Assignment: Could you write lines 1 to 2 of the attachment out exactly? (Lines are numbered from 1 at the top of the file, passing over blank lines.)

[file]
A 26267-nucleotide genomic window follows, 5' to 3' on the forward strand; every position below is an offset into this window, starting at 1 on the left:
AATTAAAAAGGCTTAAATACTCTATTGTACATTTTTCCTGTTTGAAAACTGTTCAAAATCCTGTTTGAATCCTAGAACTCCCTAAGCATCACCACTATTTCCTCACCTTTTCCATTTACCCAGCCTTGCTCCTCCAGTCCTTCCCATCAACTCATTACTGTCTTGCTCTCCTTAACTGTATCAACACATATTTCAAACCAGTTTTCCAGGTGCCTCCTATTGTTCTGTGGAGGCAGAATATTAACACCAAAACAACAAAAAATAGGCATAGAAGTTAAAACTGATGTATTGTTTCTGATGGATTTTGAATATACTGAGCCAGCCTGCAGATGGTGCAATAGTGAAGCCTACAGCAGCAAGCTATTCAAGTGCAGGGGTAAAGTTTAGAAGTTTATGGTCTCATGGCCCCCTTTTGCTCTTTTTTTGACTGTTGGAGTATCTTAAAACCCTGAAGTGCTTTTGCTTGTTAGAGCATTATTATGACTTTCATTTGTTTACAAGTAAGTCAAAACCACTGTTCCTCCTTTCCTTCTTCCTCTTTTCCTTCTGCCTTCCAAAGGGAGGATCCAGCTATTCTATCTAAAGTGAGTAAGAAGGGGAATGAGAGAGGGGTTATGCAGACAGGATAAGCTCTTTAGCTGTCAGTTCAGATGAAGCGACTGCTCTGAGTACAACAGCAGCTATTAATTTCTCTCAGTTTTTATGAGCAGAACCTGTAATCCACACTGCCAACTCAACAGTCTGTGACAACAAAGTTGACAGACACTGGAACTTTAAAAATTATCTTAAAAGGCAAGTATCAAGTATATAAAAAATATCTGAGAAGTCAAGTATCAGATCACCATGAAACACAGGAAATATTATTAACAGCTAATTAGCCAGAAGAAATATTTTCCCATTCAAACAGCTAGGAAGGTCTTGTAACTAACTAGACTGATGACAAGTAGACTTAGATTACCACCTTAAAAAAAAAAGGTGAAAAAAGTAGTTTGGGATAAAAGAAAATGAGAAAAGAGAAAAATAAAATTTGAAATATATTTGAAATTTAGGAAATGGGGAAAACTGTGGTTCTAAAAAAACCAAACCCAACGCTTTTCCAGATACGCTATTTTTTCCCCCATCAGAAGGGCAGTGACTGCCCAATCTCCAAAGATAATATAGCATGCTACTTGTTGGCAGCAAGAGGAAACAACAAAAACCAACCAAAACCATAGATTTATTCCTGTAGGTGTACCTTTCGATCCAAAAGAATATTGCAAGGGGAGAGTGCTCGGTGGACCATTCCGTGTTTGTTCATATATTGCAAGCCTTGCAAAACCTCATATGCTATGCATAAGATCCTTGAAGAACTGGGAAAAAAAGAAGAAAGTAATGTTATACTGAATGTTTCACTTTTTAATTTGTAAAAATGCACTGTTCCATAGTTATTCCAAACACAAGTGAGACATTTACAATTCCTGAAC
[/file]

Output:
A 26267-nucleotide genomic window follows, 5' to 3' on the forward strand; every position below is an offset into this window, starting at 1 on the left:
AATTAAAAAGGCTTAAATACTCTATTGTACATTTTTCCTGTTTGAAAACTGTTCAAAATCCTGTTTGAATCCTAGAACTCCCTAAGCATCACCACTATTTCCTCACCTTTTCCATTTACCCAGCCTTGCTCCTCCAGTCCTTCCCATCAACTCATTACTGTCTTGCTCTCCTTAACTGTATCAACACATATTTCAAACCAGTTTTCCAGGTGCCTCCTATTGTTCTGTGGAGGCAGAATATTAACACCAAAACAACAAAAAATAGGCATAGAAGTTAAAACTGATGTATTGTTTCTGATGGATTTTGAATATACTGAGCCAGCCTGCAGATGGTGCAATAGTGAAGCCTACAGCAGCAAGCTATTCAAGTGCAGGGGTAAAGTTTAGAAGTTTATGGTCTCATGGCCCCCTTTTGCTCTTTTTTTGACTGTTGGAGTATCTTAAAACCCTGAAGTGCTTTTGCTTGTTAGAGCATTATTATGACTTTCATTTGTTTACAAGTAAGTCAAAACCACTGTTCCTCCTTTCCTTCTTCCTCTTTTCCTTCTGCCTTCCAAAGGGAGGATCCAGCTATTCTATCTAAAGTGAGTAAGAAGGGGAATGAGAGAGGGGTTATGCAGACAGGATAAGCTCTTTAGCTGTCAGTTCAGATGAAGCGACTGCTCTGAGTACAACAGCAGCTATTAATTTCTCTCAGTTTTTATGAGCAGAACCTGTAATCCACACTGCCAACTCAACAGTCTGTGACAACAAAGTTGACAGACACTGGAACTTTAAAAATTATCTTAAAAGGCAAGTATCAAGTATATAAAAAATATCTGAGAAGTCAAGTATCAGATCACCATGAAACACAGGAAATATTATTAACAGCTAATTAGCCAGAAGAAATATTTTCCCATTCAAACAGCTAGGAAGGTCTTGTAACTAACTAGACTGATGACAAGTAGACTTAGATTACCACCTTAAAAAAAAAAGGTGAAAAAAGTAGTTTGGGATAAAAGAAAATGAGAAAAGAGAAAAATAAAATTTGAAATATATTTGAAATTTAGGAAATGGGGAAAACTGTGGTTCTAAAAAAACCAAACCCAACGCTTTTCCAGATACGCTATTTTTTCCCCCATCAGAAGGGCAGTGACTGCCCAATCTCCAAAGATAATATAGCATGCTACTTGTTGGCAGCAAGAGGAAACAACAAAAACCAACCAAAACCATAGATTTATTCCTGTAGGTGTACCTTTCGATCCAAAAGAATATTGCAAGGGGAGAGTGCTCGGTGGACCATTCCGTGTTTGTTCATATATTGCAAGCCTTGCAAAACCTCATATGCTATGCATAAGATCCTTGAAGAACTGGGAAAAAAAGAAGAAAGTAATGTTATACTGAATGTTTCACTTTTTAATTTGTAAAAATGCACTGTTCCATAGTTATTCCAAACACAAGTGAGACATTTACAATTCCTGAAC